Hoops Rumors is looking ahead at the 2020/21 salary cap situations for all 30 NBA teams. Due to the coronavirus pandemic and its impact on the NBA calendar, it’s impossible to know yet where the cap for 2020/21 will land. Given the league’s lost revenue, we’re assuming for now that it will stay the same as the ’19/20 cap, but it’s entirely possible it will end up higher or lower than that.
While one former No. 1 overall pick with a history of health issues (Derrick Rose) was a pleasant surprise for the Pistons in 2019/20, another (Blake Griffin) was limited to 18 ineffective games, which helped torpedo Detroit’s season.
After years of middle-of-the-pack finishes, the Pistons accepted that a rise to contention wasn’t around the corner and launched a full-scale rebuild, trading longtime center Andre Drummond, buying out veterans like Reggie Jackson and Markieff Morris, and focusing on player development. That focus figures to extend to next season and beyond, and since the Pistons’ roster isn’t exactly loaded with young talent, the rebuild will likely be a multiyear process.
Here’s where things stand for the Pistons financially in 2020/21, as we launch our Salary Cap Preview series:
- Blake Griffin ($36,810,996)
- Derrick Rose ($7,682,926)
- Luke Kennard ($5,273,826)
- Sekou Doumbouya ($3,449,400)
- Khyri Thomas ($744,684) — Partial guarantee. Non-guaranteed portion noted below. 1
- Total: $53,961,832
- Tony Snell ($12,178,571)
- Total: $12,178,571
- Sviatoslav Mykhailiuk ($1,663,861)
- Total: $1,663,861
- Bruce Brown ($1,663,861) 2
- Khyri Thomas ($919,177) 1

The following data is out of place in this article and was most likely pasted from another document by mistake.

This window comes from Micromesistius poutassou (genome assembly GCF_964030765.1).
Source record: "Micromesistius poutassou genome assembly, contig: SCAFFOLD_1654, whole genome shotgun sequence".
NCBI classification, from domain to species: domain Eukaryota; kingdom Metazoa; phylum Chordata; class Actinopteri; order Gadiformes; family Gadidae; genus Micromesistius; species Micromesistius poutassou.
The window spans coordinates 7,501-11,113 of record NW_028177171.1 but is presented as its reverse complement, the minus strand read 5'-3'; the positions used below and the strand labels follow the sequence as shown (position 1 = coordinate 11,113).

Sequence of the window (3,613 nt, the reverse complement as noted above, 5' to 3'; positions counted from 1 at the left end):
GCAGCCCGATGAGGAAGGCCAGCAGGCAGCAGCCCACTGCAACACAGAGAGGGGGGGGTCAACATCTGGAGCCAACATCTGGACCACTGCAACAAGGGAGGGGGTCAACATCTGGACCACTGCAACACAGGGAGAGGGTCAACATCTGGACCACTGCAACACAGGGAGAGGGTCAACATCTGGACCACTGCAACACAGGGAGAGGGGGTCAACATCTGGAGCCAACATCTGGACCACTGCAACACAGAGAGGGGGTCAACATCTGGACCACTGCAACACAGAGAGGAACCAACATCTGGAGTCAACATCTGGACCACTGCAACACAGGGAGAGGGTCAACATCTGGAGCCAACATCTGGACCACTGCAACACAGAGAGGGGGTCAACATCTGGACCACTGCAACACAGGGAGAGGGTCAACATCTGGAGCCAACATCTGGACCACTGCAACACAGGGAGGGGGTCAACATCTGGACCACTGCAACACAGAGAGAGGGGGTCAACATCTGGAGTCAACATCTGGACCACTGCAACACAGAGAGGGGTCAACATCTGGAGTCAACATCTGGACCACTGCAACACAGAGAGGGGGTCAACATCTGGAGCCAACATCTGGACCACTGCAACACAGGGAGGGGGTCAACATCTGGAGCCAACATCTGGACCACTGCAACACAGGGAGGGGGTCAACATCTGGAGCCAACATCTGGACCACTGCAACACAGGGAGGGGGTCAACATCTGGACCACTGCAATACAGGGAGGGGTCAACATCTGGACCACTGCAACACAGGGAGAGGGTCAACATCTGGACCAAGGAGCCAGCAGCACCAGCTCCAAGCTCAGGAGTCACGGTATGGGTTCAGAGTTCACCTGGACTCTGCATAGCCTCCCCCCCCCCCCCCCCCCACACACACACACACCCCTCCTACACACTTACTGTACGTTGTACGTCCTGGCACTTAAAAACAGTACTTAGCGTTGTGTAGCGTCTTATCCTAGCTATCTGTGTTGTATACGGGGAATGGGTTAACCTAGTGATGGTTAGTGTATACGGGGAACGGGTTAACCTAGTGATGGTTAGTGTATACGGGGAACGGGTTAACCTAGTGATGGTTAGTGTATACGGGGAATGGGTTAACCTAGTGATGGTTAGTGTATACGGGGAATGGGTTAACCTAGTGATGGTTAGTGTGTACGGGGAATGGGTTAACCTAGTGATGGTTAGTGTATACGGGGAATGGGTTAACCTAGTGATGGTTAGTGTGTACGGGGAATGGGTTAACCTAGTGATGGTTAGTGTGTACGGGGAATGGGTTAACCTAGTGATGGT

- Total: $2,583,038
Restricted Free Agents
- Thon Maker ($4,642,800 qualifying offer / $10,708,929 cap hold): Bird rights
- Jordan Bone (two-way qualifying offer / $1,445,697 cap hold): Non-Bird rights
- Louis King (two-way qualifying offer / $1,445,697 cap hold): Non-Bird rights
- Total (cap holds): $13,600,323
Unrestricted Free Agents / Other Cap Holds
- Brandon Knight ($23,465,625): Bird rights
- John Henson ($14,598,594): Bird rights
- Langston Galloway ($13,933,333): Bird rights
- No. 5 overall pick ($6,400,920) 3
- Jordan McRae ($1,620,564): Early Bird rights
- Christian Wood ($1,620,564): Early Bird rights
- Jose Calderon ($1,620,564): Non-Bird rights 4
- Jameer Nelson ($1,620,564): Non-Bird rights 4
- Zaza Pachulia ($1,620,564): Non-Bird rights 4
- Kalin Lucas ($1,445,697): Non-Bird rights 4
- Isaiah Whitehead ($1,445,697): Non-Bird rights 4
- Total: $69,392,686
Offseason Cap Outlook
Trading Drummond and his massive 2020/21 player option ensured that the Pistons should be one of a small handful of teams with actual cap room available this offseason.
Even if the cap doesn’t increase beyond the ’19/20 figure and the Pistons keep all their non-guaranteed youngsters (Mykhailiuk, Brown, and Thomas), along with the cap hold for Wood, they project to have at least $28MM in space available. That number would increase a little with a larger cap, though it could fluctuate depending on where the team’s lottery pick lands.
Cap Exceptions Available
- Room exception: $4,767,000 5
- Trade exception: $1,716,873 (expires 2/8/21) 6
- Thomas’ salary becomes fully guaranteed after July 6.
- Brown’s salary becomes fully guaranteed after July 10.
- The cap hold for this pick will depend on where it ultimately falls in the lottery. Currently, the Pistons rank fifth in the lottery standings.
- The cap holds for Calderon, Nelson, Pachulia, Lucas, and Whitehead remain on the Pistons’ books because they haven’t been renounced after going unsigned in 2019/20. They can’t be used in a sign-and-trade deal.
- This is a projected value.
- The Pistons will have to renounce this exception in order to use cap room.
Note: Minimum-salary and rookie-scale cap holds are based on the salary cap and could increase or decrease depending on where the cap lands.